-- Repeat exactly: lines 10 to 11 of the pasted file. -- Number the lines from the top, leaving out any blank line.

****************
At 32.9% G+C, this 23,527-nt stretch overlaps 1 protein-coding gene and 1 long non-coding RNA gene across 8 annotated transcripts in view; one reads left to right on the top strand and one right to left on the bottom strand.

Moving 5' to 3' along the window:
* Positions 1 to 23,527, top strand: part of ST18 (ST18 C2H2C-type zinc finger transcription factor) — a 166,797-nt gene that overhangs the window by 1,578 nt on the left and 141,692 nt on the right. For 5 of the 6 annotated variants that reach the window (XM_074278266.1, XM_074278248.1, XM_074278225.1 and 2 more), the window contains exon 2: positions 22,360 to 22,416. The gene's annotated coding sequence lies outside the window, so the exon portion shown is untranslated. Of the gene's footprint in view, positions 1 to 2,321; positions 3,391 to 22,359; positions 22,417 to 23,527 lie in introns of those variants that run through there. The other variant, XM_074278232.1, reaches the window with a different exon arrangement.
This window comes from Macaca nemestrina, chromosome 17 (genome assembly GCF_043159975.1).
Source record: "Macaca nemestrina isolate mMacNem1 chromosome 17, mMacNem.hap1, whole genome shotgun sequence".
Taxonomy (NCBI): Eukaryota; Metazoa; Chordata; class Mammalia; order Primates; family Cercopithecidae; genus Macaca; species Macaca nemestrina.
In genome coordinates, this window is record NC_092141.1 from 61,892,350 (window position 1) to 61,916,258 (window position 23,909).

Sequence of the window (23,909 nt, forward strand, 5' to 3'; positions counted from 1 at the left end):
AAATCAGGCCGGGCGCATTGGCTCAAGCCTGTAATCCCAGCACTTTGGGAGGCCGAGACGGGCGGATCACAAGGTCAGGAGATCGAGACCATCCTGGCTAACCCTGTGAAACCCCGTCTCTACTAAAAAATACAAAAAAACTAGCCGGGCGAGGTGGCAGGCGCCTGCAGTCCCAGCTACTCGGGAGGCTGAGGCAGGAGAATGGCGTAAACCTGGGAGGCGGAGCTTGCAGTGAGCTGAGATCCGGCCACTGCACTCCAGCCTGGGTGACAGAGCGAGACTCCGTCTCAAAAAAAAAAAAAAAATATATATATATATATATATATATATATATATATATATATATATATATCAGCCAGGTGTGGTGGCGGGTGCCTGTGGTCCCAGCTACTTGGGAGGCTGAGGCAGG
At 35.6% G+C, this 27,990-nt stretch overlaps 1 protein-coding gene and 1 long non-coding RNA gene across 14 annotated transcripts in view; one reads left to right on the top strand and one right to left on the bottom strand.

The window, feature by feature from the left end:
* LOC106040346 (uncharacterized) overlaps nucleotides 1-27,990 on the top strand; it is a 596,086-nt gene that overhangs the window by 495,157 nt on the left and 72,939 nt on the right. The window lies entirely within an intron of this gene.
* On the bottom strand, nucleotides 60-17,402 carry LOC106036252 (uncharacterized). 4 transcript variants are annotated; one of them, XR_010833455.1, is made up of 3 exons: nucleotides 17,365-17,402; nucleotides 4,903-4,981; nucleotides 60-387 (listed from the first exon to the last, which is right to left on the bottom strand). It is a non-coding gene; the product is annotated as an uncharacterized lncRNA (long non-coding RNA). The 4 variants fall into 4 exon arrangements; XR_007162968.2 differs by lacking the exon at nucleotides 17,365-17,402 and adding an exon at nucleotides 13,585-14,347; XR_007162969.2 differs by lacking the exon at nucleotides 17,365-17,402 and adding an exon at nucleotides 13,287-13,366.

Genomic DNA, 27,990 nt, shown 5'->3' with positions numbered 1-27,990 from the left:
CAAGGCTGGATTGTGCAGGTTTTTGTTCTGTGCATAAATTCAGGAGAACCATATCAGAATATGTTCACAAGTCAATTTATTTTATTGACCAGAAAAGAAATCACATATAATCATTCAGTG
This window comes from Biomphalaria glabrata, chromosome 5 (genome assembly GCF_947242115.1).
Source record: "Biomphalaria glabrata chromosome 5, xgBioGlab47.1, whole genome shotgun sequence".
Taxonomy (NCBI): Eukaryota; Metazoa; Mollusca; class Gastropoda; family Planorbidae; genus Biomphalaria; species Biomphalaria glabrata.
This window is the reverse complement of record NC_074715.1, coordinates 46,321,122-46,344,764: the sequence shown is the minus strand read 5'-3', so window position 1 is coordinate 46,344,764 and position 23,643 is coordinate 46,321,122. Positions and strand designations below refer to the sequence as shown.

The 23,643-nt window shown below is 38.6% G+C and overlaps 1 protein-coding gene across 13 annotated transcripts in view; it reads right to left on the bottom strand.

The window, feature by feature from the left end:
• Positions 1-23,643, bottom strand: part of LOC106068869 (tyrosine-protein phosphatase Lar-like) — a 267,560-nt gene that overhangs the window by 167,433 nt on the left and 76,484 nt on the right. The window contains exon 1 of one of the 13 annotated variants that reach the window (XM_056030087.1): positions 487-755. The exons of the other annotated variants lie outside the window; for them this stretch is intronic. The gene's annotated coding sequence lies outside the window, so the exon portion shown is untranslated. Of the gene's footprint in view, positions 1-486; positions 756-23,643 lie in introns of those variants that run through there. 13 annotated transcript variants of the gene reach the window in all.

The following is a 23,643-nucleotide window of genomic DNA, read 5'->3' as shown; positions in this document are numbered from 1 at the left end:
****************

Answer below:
At 35.6% G+C, this 27,990-nt stretch overlaps 1 protein-coding gene and 1 long non-coding RNA gene across 14 annotated transcripts in view; one reads left to right on the top strand and one right to left on the bottom strand.

The window, feature by feature from the left end: